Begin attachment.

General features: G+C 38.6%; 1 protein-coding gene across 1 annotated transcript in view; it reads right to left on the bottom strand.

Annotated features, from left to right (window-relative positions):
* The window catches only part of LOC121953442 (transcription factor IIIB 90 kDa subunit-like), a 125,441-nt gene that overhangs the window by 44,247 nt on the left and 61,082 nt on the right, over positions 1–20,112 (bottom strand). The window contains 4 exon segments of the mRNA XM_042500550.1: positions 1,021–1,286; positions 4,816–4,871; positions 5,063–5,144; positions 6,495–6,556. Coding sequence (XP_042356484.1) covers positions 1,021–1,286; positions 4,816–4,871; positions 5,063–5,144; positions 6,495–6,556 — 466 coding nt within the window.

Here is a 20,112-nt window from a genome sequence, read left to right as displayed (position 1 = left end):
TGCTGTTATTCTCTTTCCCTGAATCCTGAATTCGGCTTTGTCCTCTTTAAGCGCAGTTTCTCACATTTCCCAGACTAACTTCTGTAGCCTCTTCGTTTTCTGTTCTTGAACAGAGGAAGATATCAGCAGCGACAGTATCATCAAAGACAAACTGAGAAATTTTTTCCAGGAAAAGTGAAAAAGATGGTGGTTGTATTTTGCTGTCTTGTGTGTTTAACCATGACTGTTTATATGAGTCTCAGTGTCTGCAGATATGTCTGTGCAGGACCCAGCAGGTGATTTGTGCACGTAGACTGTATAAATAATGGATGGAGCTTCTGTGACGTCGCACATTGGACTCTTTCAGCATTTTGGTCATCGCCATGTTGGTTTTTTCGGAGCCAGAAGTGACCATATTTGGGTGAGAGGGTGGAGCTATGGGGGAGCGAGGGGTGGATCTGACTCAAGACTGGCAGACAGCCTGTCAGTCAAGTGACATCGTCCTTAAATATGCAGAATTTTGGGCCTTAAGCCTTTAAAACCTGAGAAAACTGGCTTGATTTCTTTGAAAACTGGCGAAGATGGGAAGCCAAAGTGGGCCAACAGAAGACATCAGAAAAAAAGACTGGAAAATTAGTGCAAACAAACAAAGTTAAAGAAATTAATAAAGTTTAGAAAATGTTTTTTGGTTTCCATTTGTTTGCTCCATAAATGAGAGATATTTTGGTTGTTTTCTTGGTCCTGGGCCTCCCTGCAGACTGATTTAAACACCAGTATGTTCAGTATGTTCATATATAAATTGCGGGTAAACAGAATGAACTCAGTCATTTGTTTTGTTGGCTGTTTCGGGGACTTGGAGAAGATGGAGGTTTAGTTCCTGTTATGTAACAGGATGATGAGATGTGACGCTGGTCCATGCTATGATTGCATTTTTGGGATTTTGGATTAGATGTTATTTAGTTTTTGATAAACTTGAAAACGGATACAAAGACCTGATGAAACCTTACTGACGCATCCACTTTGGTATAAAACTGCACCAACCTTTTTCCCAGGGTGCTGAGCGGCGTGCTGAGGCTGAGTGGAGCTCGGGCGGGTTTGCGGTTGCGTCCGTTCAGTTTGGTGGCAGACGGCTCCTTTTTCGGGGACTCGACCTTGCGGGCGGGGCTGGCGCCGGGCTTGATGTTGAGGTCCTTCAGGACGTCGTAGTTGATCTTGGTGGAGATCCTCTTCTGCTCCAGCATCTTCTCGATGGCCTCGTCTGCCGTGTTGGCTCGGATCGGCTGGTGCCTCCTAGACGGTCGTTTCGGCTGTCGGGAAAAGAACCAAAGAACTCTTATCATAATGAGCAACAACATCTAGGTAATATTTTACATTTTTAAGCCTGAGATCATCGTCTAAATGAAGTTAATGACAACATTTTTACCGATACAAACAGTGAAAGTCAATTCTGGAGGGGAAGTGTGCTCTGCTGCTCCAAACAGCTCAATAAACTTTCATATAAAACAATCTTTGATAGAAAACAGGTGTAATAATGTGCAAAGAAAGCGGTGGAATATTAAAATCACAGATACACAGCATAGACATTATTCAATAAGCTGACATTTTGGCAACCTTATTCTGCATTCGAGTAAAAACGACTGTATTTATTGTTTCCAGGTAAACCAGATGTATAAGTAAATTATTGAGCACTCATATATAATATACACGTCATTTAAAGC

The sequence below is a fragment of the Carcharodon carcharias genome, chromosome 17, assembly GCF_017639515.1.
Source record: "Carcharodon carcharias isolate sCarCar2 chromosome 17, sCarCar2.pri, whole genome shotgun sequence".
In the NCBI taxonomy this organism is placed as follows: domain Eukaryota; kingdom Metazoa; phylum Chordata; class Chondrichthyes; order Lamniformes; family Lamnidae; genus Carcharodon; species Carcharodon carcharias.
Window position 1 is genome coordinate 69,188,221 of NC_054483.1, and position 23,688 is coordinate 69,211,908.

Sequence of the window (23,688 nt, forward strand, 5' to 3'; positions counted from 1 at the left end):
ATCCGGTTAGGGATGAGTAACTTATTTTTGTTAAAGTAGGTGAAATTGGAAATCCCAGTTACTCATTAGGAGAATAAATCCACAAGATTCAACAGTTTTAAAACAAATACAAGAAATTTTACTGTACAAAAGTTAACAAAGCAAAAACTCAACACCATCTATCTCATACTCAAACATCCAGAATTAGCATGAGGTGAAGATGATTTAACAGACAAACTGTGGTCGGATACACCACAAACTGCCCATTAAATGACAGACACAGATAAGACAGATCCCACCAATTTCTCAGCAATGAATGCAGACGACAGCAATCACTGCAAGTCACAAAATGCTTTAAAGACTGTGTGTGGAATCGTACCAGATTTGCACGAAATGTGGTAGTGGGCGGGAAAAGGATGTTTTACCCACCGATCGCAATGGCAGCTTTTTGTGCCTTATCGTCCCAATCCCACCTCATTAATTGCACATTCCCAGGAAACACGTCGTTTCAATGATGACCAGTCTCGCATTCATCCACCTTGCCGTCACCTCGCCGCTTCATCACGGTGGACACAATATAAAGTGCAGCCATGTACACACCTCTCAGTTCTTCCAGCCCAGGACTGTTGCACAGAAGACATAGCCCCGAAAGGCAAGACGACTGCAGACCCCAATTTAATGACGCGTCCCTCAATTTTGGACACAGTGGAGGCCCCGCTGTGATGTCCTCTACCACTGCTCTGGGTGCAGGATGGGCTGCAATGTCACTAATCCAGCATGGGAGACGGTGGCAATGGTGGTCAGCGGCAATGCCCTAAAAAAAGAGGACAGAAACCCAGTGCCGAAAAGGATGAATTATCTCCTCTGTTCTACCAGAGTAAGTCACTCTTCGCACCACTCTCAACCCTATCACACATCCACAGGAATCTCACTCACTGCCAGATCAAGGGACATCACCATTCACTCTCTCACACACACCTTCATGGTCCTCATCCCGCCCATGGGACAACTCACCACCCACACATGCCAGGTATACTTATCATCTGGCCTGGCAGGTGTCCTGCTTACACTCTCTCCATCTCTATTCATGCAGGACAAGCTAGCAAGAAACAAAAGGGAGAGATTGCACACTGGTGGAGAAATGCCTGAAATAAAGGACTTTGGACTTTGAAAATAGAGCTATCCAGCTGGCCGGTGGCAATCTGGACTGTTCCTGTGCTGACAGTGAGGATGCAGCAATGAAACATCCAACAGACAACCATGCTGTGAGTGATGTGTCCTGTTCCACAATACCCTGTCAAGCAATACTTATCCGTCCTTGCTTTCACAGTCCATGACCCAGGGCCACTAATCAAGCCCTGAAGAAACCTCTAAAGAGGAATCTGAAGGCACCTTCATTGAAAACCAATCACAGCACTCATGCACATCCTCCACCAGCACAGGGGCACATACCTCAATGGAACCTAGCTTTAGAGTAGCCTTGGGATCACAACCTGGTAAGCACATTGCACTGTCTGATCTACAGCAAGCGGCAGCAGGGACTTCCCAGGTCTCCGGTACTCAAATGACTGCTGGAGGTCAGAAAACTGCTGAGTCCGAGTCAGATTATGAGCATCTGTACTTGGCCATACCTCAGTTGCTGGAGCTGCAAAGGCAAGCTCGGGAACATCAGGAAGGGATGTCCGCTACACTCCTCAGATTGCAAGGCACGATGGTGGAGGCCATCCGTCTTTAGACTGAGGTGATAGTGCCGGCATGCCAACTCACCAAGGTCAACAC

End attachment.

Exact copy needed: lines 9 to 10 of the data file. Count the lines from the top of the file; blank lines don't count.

Window position 1 is genome coordinate 69,188,221 of NC_054483.1, and position 23,688 is coordinate 69,211,908.

Sequence of the window (23,688 nt, forward strand, 5' to 3'; positions counted from 1 at the left end):